Cardinals beat Red Sox on walk-off obstruction call
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ST. LOUIS -- And so, after the sloppiness of Games 1 and 2, the kind of contest most expected to comprise the entirety of this World Series between baseball's two best teams arrived in Game 3. Until the ninth inning, anyway.
Then came perhaps the most bizarre ending to a game in the 109-year history of the Series.
The Cardinals won it in the bottom of the ninth, 5-4, on an obstruction call at third base against Will Middlebrooks that allowed the winning run to score in front of 47,432 delirious (and somewhat confused at the end) fans at Busch Stadium.
The Cardinals lead the best-of-seven series two games to one and are halfway to their third championship in eight years. Game 4 will be played Sunday night.
"Tough pill to swallow," Red Sox manager John Farrell said. "I don't know how he [Middlebrooks] gets out of the way when he's lying on the ground. I guess by the letter of the rule, you could say it's obstruction."
The rule in question is Rule 2.00, which was applied correctly.
"With the defensive player on the ground, without intent or [with] intent, it's still obstruction," said third-base umpire Jim Joyce, who made the call immediately. "The baserunner has every right to go unobstructed to home plate, and unfortunately for Middlebrooks, he was right there. There was contact, so he could not advance to home plate naturally."
The wild final play occurred with one out in the ninth, closer Koji Uehara on the mound and runners at second and third.
With the infield in, Jon Jay sent a ground smash to second, and Dustin Pedroia threw home to get Yadier Molina for the second out. Catcher Jarrod Saltalamacchia then fired to third to try to retire Allen Craig, but his wide throw hit the sliding Craig on the left arm and deflected into leftfield. As Craig got up to come home, Middlebrooks, lying on the ground with his legs up, got his feet tangled with Craig, causing him to stumble.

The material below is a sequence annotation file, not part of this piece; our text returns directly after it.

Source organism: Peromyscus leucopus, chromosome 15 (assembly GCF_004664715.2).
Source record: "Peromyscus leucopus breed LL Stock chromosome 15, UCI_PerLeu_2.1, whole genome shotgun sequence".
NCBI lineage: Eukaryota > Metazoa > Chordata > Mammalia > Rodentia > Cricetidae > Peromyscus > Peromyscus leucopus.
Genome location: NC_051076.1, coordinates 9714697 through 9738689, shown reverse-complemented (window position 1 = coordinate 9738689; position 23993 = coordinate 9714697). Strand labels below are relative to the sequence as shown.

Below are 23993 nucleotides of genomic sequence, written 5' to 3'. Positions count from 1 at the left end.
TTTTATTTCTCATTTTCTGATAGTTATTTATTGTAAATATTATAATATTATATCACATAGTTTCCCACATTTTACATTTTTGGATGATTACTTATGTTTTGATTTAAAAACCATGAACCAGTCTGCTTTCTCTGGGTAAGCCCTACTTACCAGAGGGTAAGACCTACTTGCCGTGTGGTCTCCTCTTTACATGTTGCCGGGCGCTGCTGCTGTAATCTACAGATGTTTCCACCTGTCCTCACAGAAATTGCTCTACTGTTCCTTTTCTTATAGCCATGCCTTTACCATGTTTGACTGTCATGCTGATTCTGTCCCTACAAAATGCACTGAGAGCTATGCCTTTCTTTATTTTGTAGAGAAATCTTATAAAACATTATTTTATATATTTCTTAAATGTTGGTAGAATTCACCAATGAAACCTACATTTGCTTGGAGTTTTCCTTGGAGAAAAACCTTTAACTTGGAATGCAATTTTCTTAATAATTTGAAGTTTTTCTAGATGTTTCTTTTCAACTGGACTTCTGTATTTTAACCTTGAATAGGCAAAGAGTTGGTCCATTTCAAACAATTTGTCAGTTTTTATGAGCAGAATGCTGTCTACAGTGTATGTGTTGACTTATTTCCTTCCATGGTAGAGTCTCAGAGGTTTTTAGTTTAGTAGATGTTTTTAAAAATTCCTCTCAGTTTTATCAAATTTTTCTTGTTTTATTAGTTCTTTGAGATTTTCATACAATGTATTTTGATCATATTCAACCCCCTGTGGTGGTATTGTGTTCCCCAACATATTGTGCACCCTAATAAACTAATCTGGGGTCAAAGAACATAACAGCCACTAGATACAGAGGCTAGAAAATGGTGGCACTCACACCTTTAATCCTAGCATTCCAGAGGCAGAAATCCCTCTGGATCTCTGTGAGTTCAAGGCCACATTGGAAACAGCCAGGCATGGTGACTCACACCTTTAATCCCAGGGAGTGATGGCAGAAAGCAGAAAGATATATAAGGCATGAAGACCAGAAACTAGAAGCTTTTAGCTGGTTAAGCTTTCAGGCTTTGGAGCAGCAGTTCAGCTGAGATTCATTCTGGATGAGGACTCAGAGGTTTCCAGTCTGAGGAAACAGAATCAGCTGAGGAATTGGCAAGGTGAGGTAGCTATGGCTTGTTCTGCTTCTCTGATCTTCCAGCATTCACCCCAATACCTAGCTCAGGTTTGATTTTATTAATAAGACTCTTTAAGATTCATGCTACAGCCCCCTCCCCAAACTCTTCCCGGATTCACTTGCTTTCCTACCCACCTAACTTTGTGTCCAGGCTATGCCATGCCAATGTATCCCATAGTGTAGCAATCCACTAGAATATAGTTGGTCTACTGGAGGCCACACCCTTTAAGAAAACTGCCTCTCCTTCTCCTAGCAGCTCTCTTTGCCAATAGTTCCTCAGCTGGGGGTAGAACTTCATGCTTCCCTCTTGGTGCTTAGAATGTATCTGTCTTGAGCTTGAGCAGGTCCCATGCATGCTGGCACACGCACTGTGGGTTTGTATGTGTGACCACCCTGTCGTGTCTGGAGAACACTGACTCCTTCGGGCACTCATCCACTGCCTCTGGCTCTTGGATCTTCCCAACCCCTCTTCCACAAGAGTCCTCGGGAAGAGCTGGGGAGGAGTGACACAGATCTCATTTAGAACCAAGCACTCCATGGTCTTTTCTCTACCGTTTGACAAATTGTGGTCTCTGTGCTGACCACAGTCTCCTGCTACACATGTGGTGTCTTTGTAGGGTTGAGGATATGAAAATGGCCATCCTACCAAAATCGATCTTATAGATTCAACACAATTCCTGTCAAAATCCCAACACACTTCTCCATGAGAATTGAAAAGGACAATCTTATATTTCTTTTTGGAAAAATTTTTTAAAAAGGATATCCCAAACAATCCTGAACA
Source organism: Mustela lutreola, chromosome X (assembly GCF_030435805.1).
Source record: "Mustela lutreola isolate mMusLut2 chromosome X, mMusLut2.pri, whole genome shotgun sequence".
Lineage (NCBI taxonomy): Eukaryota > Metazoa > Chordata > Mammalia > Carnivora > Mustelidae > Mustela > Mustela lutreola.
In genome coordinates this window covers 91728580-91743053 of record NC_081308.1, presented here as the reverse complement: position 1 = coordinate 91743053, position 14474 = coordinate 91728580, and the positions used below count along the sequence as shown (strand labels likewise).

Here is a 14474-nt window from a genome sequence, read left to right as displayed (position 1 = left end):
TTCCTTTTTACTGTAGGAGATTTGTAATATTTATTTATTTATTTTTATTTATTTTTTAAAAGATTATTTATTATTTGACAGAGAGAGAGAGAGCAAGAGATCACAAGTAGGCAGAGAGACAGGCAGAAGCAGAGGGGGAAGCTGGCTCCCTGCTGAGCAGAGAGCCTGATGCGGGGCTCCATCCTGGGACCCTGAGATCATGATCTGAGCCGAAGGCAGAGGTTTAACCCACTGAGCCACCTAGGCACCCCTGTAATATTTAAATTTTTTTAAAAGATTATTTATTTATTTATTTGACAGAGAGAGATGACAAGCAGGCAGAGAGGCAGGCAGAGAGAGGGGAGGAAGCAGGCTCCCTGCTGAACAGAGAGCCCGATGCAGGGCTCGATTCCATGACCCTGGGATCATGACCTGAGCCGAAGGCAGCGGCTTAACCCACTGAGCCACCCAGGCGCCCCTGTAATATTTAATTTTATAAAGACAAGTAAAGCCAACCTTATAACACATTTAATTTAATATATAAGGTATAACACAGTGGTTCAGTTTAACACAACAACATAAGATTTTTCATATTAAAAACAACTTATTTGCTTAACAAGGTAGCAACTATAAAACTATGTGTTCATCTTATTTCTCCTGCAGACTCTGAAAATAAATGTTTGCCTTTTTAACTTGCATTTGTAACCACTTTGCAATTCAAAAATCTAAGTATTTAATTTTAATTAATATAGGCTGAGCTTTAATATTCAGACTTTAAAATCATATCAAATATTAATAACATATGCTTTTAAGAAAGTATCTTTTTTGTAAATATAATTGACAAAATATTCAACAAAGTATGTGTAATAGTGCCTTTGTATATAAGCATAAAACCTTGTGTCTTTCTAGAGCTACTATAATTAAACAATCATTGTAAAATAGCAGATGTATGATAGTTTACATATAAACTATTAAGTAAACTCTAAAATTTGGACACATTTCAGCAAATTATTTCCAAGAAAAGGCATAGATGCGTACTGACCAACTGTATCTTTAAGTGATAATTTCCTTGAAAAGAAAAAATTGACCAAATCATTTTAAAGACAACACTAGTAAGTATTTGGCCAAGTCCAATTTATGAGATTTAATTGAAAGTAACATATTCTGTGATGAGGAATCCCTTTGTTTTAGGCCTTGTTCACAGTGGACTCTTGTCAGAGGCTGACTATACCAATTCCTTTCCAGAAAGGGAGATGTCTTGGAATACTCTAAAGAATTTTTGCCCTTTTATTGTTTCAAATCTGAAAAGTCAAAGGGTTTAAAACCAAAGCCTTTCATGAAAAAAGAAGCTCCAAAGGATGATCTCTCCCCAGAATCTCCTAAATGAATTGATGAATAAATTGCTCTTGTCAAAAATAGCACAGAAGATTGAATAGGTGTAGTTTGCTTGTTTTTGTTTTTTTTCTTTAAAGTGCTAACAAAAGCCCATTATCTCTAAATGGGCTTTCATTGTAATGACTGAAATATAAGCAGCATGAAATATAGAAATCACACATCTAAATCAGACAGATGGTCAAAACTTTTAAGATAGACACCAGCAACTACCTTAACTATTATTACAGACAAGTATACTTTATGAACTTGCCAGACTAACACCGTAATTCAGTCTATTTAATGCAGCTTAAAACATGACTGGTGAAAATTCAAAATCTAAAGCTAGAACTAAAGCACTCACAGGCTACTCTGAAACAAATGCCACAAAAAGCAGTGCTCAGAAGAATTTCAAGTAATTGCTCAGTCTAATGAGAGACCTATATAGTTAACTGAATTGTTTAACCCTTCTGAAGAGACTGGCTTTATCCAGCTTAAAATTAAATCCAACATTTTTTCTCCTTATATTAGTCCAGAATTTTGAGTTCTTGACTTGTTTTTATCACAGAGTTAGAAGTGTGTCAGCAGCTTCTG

Daniel Nava's throw home from leftfield beat the sliding Craig, but plate umpire Dana DeMuth called him safe, signaling that Joyce had called obstruction. That incensed the Red Sox and Farrell.
"There's nothing I could have done differently," said Middlebrooks, though he later said he was under the impression there had to be intent on an obstruction call. "You've got to go for that ball. You can't just let it go."
Joe Torre, MLB's executive vice president of baseball operations, read from Rule 2.00. "An infielder dives at a ground ball and the ball passes him, and he continues to lie on the ground and delays the progress of the runner, he very likely has obstructed the runner," Torre read.
The only interpretation, Joyce and crew chief John Hirschbeck said, is whether the runner would have advanced. Because it was a close play at the plate with the obstruction, that was a no-brainer.
"Since it was right there, bang-bang play, obviously that's obstruction, definitely had something to do with the play," Hirschbeck said.
Saltalamacchia said he initially was confused -- and still was afterward. "At the end of the day, if it was obstruction, then yeah, you got to call it, it's part of the game," he said. "But looking at the replay, I don't know the rulebook in and out, but it didn't look to me like obstruction."
The bizarre ninth capped a game of comebacks, with the Red Sox rallying twice -- from 2-0 down to tie it in the sixth and from 4-2 down to tie it in the eighth.
Red Sox starter Jake Peavy allowed two runs, both in the first inning, and six hits in four innings. Cardinals righty Joe Kelly allowed two runs and two hits in 51/3 innings.
Game 3s have proved critical in the past. The team that has won Game 3 in a World Series that had been tied at 1-1 has gone on to win 37 times (67.3 percent), including the last four times and 11 of the last 12 years. The exception was the Yankees in 2003.
"Obviously, we're mad right now, but you got to have that ability to be able to walk out of the clubhouse and forget about it," Saltalamacchia said. "But it's a lesson, it's a lesson you go through. I think we'll be all right."
With David Lennon